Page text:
Visit Lascaux caves
These internationally renowned caves are situated about 30km north of Sarlat.
We have lived in striking distance of Lascaux caves for some years now without ever going to visit. Somehow pre-historic paintings and the fact that you can only visit a replica site put me off. However I have finally been and can't recommend it enough. The replication is meticulous and the paintings are absolutely gorgeous and have a level of sophistication making it hard to believe they were painted by pre-historic man.
The colours of the walls are absolutely gorgeous, deep red, rich ochre and black being the dominant tints. The pictures are beautifully painted and show a sense of perspective and movement.
Some of the Mysteries of the Lascaux Caves
There are many mysteries in the caves, and a lot of signs and symbols in the caves which we do not know the meaning of.
The paintings are almost all of animals. In Lascaux there are hundreds of animals but only one man. There are no paintings of flowers, trees or countryside.
At this time (about 17,000) years ago the predominant food was reindeer, but whilst there are various deer on the walls there are no reindeer amongst them.
The nearby Rouffignac cave, with drawings from a similar era is best known for the large number of woolly mammoths on the walls and yet there is not a single one on the walls of Lascaux (there is a woolly rhinoceros).
The Lascaux caves were never used as a habitation or a burial site and so why did they take the trouble to come down with grease lamps and scaffolding (yes they built scaffolding!) to paint these walls?
The main features of the Lascaux caves
The visit to the Lascaux caves is a guided visit and the guides are very knowledgeable and interesting. The first part of the visit is into a sort of mini museum in the 'rock' and in here the guide describes the location and history of the caves, the methods and pigments used by pre-historic man to paint the caves and the methods used by modern man to recreate them.
In the re-creation each ripple of the rock has been reproduced in order to fully appreciate the beauty and skill of the paintings and engravings. The natural shapes of the rock has often been used as part of the pictures.
The caves were discovered in 1940 by Marcel Ravidat and his dog, Robo. After discovering the entrance he and three friends (Georges Agniel, Simon Coencas and Jacques Marsal) forced their way into the caves and discovered the treasures of Lascaux. They told their teacher, who became the caves first curator, and soon after Father Henri Breuil, a pre-history expert, arrived on the scene.
The caves were opened to the public after the Second World War in 1948, with Marcel Ravidat as one of the guides. The cave was closed in 1963 as exposure to air and enormous numbers of viewers led to first a risk from a green mould and later to a risk from calcium deposits covering the paintings.
Cave Paintings at Lascaux
In 1980 the bulls chamber, the main chamber in the Lascaux caves was meticulously re-created and it is this that is now open to the public.
Amongst the animals that can be seen on the walls of Lascaux are bulls, 'auroch' ( a now extinct early relative of the ox it is thought that the Auroch was worshiped as a sacred beast in prehistoric times), deer, horses, cows, a woolley rhinoceros, bison and one man.
Altogether there are 2200 images painted on the walls of the Lascaux caves. Over 900 of these are animals with various types of deer being the majority of these followed by paintings of bulls and cattle.
Also represented are cats, a bird, a rhinocerous and a bear. The four large black bulls in the Hall of Bulls chamber are the most famous of all the paintings and the largest of these is over 5 meters long! This is the largest animal painting in prehistoric cave paintings anywhere in the world.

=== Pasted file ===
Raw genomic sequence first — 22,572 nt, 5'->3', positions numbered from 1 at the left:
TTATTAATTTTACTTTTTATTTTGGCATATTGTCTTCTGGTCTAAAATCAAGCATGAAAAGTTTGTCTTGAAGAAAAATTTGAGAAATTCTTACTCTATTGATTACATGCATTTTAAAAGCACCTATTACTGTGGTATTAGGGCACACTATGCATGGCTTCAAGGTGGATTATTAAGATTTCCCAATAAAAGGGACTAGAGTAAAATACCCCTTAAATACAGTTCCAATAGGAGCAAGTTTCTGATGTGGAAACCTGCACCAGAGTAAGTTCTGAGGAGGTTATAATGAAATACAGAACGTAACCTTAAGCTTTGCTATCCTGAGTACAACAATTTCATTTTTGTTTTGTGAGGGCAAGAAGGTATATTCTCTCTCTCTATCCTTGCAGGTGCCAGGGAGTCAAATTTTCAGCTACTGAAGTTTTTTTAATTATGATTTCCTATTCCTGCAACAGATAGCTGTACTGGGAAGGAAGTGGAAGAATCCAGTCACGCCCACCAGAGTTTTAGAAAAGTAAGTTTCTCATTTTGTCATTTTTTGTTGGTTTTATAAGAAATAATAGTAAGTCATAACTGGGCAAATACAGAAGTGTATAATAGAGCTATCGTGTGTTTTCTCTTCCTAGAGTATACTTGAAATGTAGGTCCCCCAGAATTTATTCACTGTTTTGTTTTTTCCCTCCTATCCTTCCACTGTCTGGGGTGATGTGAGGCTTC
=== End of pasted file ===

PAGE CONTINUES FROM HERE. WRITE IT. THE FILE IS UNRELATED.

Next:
Visiting the Lascaux Caves
Address: Lascaux II, 24290 Montignac, tel: +33 (0)5 53 05 65 60
Tickets can be obtained from the ticket office in the centre of the village of Montignac which is close to the caves in July and August
Booth no. 1 is for visits on the same day and booth no. 2 is to reserve tickets for the next 1-4 days.
Tickets can also be bought at the caves in low season. You can now book online.
Lascaux Cave Opening Times
January, February, March: everyday 09.00-19.00
April, May, June: everyday 09.00-20.00
July, August: everyday 08.30-22.00
September: everyday 09.30-20.00
October, November, December: everyday 10.00-19.00
the last visit is 2 hours before closing time.
Adults 16 euros and 6-12s 10.40€
Night time visits
Lascaux caves used to do special night time visits in July and August on Friday nights at 21.00pm but now it stays open to 10pm every night in July and August.
Night time visits are becoming increasingly popular and as well as Lascaux caves you can visit the Jardins d'Eyrignac, the Grotte du Grande Roc and the prehistoric rock shelter of Laugerie Bas on Monday nights; Chateau de Biron on Tuesday nights; the Cloitre de Cadouin and the Chateau de Hautefort on Wednesday nights; the Jardins de Marqueyssac on Thursday nights and the Chateau de Bourdeilles on Friday nights.
If you are looking for something a little more adventurous then there is night time canoeing at Mussidan on Wednesday nights and night time accrobranche at Parc en Ciel (tree adventure park) in Lacapelle Biron on Tuesday and Friday nights.
The nearby town of Montignac is charming and has lots to see. As well as being very attractive with a lovely riverside location it has lots of cafes and restaurants if you are looking for somewhere to eat or pause for a coffee.
Les Jardins de l'Imagination at Terrasson is a superb modern garden with great views over the town of Terrasson. The Chateau du Losse also has small but charming gardens and you can visit the chateau too.
Map of Lascaux caves with places to visit
To visit close to Lascaux caves
This page in French: Lascaux caves (version Francais)